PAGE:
State police arrest 5, find 14 kilos of cocaine in Pittsburgh-area bust |

State police arrest 5, find 14 kilos of cocaine in Pittsburgh-area bust

Tom Davidson

An unnamed informant tipped state police about a cocaine operation in the Pittsburgh area that resulted in the arrests of five people at a parking garage in the area, according to a complaint filed in federal court.

Authorities found 14 kilogram-sized bricks of suspected cocaine in hidden compartments in the rear wheel wells of a GMC Acadia SUV they searched, according to FBI Agent Darcos Cruz, who is assigned to the state police task force.

The exact location of the Wednesday bust wasn’t detailed in court records.

Law enforcement officials tracked the SUV and a Honda Accord from a storage unit in the area to three other locations before they closed in on the suspects in the parking garage, Cruz wrote.

Arrested were: Sergio G. Alvarado Feliz and Aracelis Martinez Nunez, who live in Phoenix; and Juan J. Quintero Feliz, Amado A. Zazueta Garcia and Luis A. Alvardo Llanes, who were visiting from Mexico on tourist visas, according to the complaint. Each are charged with conspiracy to possess with intent to distribute more than 5 kilograms of cocaine.

The men are in custody awaiting detention hearings and further proceedings in U.S. Western District Court, officials said.

Tom Davidson is a Tribune-Review staff writer. You can contact Tom at 724-226-4715, [email protected] or via Twitter .

TribLIVE commenting policy

You are solely responsible for your comments and by using you agree to our Terms of Service.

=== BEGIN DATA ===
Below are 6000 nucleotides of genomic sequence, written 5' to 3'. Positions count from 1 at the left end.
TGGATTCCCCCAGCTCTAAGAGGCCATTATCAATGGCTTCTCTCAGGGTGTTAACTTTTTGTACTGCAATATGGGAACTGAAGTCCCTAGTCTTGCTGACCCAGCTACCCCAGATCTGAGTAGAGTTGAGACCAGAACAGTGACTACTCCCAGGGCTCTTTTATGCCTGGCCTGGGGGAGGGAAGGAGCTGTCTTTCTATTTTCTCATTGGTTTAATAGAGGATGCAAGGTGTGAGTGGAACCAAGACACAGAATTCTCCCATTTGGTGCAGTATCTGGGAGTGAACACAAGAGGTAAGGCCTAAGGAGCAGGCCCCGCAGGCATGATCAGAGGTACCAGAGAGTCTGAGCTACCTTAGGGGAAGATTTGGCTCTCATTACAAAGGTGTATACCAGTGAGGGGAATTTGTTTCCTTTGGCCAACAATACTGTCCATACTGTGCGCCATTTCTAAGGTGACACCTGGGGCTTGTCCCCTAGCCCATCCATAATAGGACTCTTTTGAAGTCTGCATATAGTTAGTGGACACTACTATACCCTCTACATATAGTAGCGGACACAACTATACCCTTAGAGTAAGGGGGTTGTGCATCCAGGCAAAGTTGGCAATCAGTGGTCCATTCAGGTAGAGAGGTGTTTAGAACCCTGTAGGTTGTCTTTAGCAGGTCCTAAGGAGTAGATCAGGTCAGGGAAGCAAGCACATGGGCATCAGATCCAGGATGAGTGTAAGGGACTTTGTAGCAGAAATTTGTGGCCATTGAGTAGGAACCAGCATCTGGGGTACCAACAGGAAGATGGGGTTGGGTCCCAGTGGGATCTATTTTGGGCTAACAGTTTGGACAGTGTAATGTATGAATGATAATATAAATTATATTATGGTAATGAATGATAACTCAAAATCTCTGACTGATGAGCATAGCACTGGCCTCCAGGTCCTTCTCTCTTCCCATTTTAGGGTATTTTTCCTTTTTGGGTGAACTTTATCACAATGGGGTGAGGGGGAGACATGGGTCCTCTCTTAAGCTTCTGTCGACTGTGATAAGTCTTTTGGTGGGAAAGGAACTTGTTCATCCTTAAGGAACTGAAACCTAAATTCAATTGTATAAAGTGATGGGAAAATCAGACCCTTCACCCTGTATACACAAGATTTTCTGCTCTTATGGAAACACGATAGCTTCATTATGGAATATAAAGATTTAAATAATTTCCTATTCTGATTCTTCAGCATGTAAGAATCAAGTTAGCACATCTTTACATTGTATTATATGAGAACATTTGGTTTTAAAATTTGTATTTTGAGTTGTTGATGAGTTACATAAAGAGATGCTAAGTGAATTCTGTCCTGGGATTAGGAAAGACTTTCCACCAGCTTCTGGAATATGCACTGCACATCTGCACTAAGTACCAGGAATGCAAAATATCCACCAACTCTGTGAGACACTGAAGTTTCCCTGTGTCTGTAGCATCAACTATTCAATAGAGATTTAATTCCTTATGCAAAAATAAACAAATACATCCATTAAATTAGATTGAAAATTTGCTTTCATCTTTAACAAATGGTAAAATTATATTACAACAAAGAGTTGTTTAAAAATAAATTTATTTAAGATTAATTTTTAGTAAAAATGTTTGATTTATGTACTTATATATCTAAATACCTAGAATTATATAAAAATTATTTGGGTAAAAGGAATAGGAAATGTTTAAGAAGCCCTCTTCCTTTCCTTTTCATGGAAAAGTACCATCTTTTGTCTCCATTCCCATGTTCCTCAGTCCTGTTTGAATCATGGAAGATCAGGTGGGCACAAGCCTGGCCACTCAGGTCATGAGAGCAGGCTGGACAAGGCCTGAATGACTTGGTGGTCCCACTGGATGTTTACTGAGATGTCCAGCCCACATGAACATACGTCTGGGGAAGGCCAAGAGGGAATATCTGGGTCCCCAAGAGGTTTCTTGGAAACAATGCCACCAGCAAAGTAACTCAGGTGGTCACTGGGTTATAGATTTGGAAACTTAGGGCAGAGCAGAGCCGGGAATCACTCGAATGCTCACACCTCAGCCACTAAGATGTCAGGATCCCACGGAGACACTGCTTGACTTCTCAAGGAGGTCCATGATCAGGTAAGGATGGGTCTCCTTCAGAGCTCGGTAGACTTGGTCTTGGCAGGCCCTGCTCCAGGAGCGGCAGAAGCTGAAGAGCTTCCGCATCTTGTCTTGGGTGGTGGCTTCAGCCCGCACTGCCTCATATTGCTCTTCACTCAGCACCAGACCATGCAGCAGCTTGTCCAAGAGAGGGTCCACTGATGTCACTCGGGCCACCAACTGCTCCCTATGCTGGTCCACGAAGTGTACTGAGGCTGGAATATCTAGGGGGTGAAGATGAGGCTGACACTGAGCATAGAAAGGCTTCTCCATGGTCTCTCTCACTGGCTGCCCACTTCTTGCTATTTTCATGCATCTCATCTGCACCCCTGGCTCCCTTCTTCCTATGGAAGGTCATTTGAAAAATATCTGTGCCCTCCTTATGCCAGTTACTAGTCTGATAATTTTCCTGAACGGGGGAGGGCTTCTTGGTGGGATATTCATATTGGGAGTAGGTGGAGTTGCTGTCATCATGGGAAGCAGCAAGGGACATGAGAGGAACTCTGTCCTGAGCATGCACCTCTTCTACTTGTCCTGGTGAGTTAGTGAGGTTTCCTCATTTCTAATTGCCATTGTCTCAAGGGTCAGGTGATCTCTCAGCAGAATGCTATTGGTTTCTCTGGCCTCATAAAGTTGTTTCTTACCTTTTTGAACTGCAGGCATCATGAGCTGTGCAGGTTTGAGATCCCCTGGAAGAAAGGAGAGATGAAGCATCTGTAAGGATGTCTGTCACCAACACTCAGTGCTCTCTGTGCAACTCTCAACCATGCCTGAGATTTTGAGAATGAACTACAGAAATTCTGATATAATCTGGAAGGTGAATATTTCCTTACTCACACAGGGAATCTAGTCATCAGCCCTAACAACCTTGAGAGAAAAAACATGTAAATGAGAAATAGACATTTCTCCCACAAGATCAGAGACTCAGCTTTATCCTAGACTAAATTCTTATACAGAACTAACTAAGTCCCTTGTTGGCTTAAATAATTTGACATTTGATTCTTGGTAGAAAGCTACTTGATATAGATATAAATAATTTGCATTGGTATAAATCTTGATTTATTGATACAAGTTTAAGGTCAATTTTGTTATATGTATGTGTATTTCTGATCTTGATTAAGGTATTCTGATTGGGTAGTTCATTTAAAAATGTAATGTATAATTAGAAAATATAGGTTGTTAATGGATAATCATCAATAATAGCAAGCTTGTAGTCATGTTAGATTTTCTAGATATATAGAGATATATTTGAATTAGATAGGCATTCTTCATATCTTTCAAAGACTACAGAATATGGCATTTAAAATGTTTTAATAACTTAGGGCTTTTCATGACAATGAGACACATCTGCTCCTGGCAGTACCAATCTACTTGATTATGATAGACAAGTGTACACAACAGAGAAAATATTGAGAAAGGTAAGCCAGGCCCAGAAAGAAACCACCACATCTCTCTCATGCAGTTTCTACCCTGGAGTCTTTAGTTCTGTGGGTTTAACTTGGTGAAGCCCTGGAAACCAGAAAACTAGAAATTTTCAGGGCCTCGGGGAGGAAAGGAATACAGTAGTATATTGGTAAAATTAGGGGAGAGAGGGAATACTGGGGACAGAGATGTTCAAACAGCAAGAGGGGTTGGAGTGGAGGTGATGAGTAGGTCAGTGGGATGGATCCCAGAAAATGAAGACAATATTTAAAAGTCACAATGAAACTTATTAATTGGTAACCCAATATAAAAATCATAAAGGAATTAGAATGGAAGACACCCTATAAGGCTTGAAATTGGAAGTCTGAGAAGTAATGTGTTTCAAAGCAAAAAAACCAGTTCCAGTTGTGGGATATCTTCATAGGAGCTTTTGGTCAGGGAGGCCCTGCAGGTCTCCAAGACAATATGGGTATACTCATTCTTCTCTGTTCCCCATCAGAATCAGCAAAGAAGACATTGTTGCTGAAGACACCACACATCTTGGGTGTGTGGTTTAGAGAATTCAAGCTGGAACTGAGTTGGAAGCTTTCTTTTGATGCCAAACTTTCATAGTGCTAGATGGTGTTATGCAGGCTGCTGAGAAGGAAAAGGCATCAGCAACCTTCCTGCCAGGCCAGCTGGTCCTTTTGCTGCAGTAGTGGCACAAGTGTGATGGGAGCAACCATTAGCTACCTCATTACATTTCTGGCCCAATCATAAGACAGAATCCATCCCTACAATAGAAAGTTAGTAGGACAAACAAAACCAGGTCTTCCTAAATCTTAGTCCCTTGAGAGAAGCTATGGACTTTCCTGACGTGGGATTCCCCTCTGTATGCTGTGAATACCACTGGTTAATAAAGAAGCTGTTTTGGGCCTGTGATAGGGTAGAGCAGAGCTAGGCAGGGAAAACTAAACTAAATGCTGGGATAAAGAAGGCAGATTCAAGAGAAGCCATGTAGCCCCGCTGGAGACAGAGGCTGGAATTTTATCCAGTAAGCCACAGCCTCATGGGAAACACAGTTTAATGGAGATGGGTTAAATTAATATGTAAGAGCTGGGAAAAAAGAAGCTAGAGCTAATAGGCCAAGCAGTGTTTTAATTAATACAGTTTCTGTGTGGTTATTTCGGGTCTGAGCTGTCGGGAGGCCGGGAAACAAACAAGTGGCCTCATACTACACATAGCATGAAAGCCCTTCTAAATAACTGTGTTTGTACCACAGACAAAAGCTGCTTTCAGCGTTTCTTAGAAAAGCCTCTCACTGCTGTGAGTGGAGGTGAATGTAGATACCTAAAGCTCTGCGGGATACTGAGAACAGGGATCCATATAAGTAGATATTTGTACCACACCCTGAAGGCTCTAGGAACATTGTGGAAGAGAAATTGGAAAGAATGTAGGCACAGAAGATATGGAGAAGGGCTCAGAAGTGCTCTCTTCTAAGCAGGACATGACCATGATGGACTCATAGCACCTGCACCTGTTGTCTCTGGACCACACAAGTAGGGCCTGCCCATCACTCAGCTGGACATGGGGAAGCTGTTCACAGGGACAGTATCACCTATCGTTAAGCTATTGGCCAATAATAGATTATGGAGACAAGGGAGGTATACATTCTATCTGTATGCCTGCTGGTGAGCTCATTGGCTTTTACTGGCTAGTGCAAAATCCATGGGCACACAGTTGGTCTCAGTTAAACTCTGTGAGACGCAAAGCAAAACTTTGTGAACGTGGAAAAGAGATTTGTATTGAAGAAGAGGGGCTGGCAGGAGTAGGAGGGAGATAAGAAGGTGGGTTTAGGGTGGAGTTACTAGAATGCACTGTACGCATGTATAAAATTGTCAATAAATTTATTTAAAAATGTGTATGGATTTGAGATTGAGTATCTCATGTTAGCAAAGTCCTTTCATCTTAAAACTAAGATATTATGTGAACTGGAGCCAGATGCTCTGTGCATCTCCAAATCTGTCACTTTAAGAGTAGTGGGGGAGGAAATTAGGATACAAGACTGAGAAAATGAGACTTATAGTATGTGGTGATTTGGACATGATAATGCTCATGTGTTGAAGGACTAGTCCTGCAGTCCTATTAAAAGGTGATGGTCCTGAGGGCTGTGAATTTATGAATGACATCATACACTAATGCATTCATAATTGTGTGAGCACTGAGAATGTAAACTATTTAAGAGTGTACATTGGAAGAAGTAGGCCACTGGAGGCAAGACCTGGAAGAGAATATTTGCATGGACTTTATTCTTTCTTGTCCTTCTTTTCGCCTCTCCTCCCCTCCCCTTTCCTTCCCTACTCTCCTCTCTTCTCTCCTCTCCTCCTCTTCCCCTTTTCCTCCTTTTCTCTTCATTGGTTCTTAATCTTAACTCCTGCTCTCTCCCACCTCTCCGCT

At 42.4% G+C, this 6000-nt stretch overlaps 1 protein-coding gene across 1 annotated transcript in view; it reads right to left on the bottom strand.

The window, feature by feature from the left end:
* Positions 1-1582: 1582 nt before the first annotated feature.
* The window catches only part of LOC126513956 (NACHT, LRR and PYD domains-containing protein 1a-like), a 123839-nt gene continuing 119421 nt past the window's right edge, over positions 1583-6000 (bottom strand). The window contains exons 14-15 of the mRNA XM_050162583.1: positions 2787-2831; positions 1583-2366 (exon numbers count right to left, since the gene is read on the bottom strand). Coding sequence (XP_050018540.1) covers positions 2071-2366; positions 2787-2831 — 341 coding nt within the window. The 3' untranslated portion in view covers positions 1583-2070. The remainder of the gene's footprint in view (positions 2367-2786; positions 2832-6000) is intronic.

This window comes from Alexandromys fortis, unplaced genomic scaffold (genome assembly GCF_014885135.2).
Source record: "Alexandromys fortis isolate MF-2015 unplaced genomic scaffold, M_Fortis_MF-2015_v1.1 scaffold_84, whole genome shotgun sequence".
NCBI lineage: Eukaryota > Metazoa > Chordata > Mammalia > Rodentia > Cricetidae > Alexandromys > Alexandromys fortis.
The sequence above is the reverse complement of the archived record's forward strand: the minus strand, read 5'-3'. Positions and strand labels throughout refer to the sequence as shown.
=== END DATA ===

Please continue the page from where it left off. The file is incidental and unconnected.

We moderate comments. Our goal is to provide substantive commentary for a general readership. By screening submissions, we provide a space where readers can share intelligent and informed commentary that enhances the quality of our news and information.

While most comments will be posted if they are on-topic and not abusive, moderating decisions are subjective. We will make them as carefully and consistently as we can. Because of the volume of reader comments, we cannot review individual moderation decisions with readers.

We value thoughtful comments representing a range of views that make their point quickly and politely. We make an effort to protect discussions from repeated comments either by the same reader or different readers

We follow the same standards for taste as the daily newspaper. A few things we won't tolerate: personal attacks, obscenity, vulgarity, profanity (including expletives and letters followed by dashes), commercial promotion, impersonations, incoherence, proselytizing and SHOUTING. Don't include URLs to Web sites.

We do not edit comments. They are either approved or deleted. We reserve the right to edit a comment that is quoted or excerpted in an article. In this case, we may fix spelling and punctuation.

We welcome strong opinions and criticism of our work, but we don't want comments to become bogged down with discussions of our policies and we will moderate accordingly.

We appreciate it when readers and people quoted in articles or blog posts point out errors of fact or emphasis and will investigate all assertions. But these suggestions should be sent via e-mail. To avoid distracting other readers, we won't publish comments that suggest a correction. Instead, corrections will be made in a blog post or in an article.